5 min read

Will A Hundred Users Share One PC?

A new desktop PC today is about ten times more powerful than one

A new desktop PC today is 10 times more powerful than one from about three years ago, but most of us don't use our PCs any differently. According to startup NComputing, that means we should only need to buy a tenth as many.

The NComputing technology is essentially a combination of KVM switching and virtualization, turning any desktop PC into something like a thin client server. Instead of a full PC, individual users get a small box that NComputing calls an access terminal. The box has connectors for a keyboard, mouse, and monitor, with optional audio, microphone, and USB ports. Multiple access terminals connect to a single PC, presenting each user with a personal Windows (or Linux) desktop.

So why not use regular thin clients? NComputing's main advantage is low cost: Each access terminal has a list price of $70 (which includes a license for NComputing's virtual desktop software), and the company thinks it can profitably sell an embedded version for as little as $25. That's the only proprietary technology customers need. The user can plug in standard peripherals and I/O devices, while the host PC runs a regular (desktop or server) OS and applications. It works with any version of Windows from 2000 onwards (including XP Home), as well as most popular Linux distributions.

All this is enabled through two custom technologies. The hardest for competitors to replicate is the proprietary ASIC inside every access terminal, which compresses video and other I/O so that it can run over a standard IP network. For bandwidth and latency reasons, this usually means a LAN, but in principle it can work over the Internet, too. For improved performance, it also can be combined with WAN optimization techniques such as data reduction.

The other is virtual desktop software that runs on the host PC. Unlike a VMWare-style hypervisor or even SoftGrid-style application streaming, this doesn't involve running multiple copies of an OS or application, so technically it isn't virtualization at all. It simply hooks into the existing multiuser features of an OS, allowing multiple users to work simultaneously. Applications are also shared: Several people can use the same instance of Word or Excel at once, though they need to be editing different documents.

Exactly how many people can share a PC depends on the hardware and software configuration: Users who only need word processing and Web browsing will see better results than those who want to play Second Life or demand Vista's eye-candy. NComputing claims that a modern PC can support up to 30 simultaneous desktops, with Moore's Law extending this to more than 100 over the next few years.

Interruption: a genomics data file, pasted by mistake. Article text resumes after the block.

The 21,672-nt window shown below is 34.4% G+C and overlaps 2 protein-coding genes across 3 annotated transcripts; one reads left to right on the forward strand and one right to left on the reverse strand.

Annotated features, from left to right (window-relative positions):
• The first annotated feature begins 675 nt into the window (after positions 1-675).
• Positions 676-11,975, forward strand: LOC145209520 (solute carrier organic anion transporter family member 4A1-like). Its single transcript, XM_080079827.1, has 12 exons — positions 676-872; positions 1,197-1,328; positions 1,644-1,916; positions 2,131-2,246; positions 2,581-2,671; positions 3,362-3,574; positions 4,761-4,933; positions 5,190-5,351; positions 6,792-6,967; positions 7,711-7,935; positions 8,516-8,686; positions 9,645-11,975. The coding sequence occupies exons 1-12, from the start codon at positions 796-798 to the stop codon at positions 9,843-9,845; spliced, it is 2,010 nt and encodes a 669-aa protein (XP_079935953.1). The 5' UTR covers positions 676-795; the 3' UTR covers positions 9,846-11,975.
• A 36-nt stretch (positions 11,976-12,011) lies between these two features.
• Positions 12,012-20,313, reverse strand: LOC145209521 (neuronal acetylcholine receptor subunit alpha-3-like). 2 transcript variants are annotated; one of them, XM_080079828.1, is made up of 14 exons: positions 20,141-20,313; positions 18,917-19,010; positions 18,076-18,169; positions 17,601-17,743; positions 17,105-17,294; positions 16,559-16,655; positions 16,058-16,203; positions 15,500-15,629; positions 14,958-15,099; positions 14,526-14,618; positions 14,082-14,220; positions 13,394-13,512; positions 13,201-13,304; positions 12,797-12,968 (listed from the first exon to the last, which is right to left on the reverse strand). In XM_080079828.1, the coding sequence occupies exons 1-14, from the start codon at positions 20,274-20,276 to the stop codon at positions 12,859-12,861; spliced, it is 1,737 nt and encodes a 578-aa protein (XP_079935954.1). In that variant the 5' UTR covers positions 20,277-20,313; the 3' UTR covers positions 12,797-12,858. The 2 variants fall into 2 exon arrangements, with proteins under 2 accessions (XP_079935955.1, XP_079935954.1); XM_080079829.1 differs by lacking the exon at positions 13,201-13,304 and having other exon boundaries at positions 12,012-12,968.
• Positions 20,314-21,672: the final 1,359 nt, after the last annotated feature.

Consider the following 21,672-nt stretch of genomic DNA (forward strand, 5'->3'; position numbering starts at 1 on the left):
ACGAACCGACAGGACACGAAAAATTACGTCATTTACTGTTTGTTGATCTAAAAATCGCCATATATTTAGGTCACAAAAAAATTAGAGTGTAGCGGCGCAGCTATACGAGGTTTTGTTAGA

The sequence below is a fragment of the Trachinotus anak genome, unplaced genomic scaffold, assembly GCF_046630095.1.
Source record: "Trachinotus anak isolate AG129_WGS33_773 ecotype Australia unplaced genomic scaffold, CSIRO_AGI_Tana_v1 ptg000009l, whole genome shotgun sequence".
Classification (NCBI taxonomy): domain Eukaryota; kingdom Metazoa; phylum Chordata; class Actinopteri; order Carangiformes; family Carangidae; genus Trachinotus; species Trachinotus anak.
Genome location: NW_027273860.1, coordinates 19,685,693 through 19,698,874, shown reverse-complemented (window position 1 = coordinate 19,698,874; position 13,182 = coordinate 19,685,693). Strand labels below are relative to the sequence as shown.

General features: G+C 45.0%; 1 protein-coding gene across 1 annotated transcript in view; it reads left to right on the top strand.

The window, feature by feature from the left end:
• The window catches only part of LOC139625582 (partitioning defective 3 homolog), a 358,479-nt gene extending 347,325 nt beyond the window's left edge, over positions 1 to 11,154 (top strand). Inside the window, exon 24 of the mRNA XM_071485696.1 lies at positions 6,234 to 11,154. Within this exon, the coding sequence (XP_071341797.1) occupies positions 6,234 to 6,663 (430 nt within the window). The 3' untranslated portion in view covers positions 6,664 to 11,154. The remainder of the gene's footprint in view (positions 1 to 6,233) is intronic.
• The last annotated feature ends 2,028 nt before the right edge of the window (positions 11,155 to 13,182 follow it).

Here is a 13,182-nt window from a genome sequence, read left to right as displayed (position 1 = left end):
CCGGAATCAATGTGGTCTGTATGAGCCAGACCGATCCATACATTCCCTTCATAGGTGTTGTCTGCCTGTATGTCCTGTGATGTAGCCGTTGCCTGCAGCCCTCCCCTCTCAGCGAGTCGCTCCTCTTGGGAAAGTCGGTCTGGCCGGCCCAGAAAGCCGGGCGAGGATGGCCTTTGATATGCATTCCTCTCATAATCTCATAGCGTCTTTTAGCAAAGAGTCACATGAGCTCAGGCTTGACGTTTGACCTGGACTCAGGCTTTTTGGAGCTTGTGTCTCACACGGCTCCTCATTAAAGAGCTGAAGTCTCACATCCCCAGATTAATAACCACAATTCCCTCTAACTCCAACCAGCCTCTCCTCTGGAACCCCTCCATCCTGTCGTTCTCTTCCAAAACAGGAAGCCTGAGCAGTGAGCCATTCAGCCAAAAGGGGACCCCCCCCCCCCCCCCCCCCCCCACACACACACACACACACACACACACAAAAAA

The promise of cheap computing has helped NComputing win big in the education market, most recently with announcement that the Macedonian government will use its technology to give every child in the country access to a computer while at school. (This isn't the first time Macedonia has found a low-cost way to do something others spend a lot more in: Two years ago it announced plans for the first nationwide Wi-Fi network.) The company also has sold more than 200,000 terminals to U.S. schools, and expects to reach profitability without any more funding. It initially raised $8 million from Bank of America, now Scale Venture Partners.

But does this kind of product have a place outside the classroom? Although education accounts for 90% of its sales, NComputing says that the virtual desktop is fundamentally an enterprise technology. It predicts that as the number of processor cores in a CPU grows exponentially, so will the case for putting some of that unused power to work in both small businesses and large corporations.

The main weakness in NComputing's business plan looks like the assumption that improvements in computer technology will go into making PCs more powerful, as opposed to smaller or cheaper. We're already seeing both: Laptops outsell desktops by a growing margin, while Costco and Wal-Mart offer desktops for under $300. Then there's the nonprofit OLPC (One Laptop Per Child) consortium, which still plans to make laptops for under $100, even if its initial prices will be closer to twice that.

Business customers also have to deal with the thorny issue of software licensing. Because only one instance of the OS and application are running, some licenses allow customers to cut their software costs dramatically. That loophole that won't last long if the technology takes off. Macedonia has saved even more by running Ubuntu and other free software. NComputing says that 40% of its overall customer base also is using Linux. The 60% who use Windows tend to err on the side of caution, buying a separate license for each user, but that's an easy choice with Microsoft's cheap education licenses. Businesses are playing for much higher stakes.

A new desktop PC today is about ten times more powerful than one from about three years ago, but most of us don't use our PCs any differently. According to startup NComputing, that means we should only need to buy a tenth as many.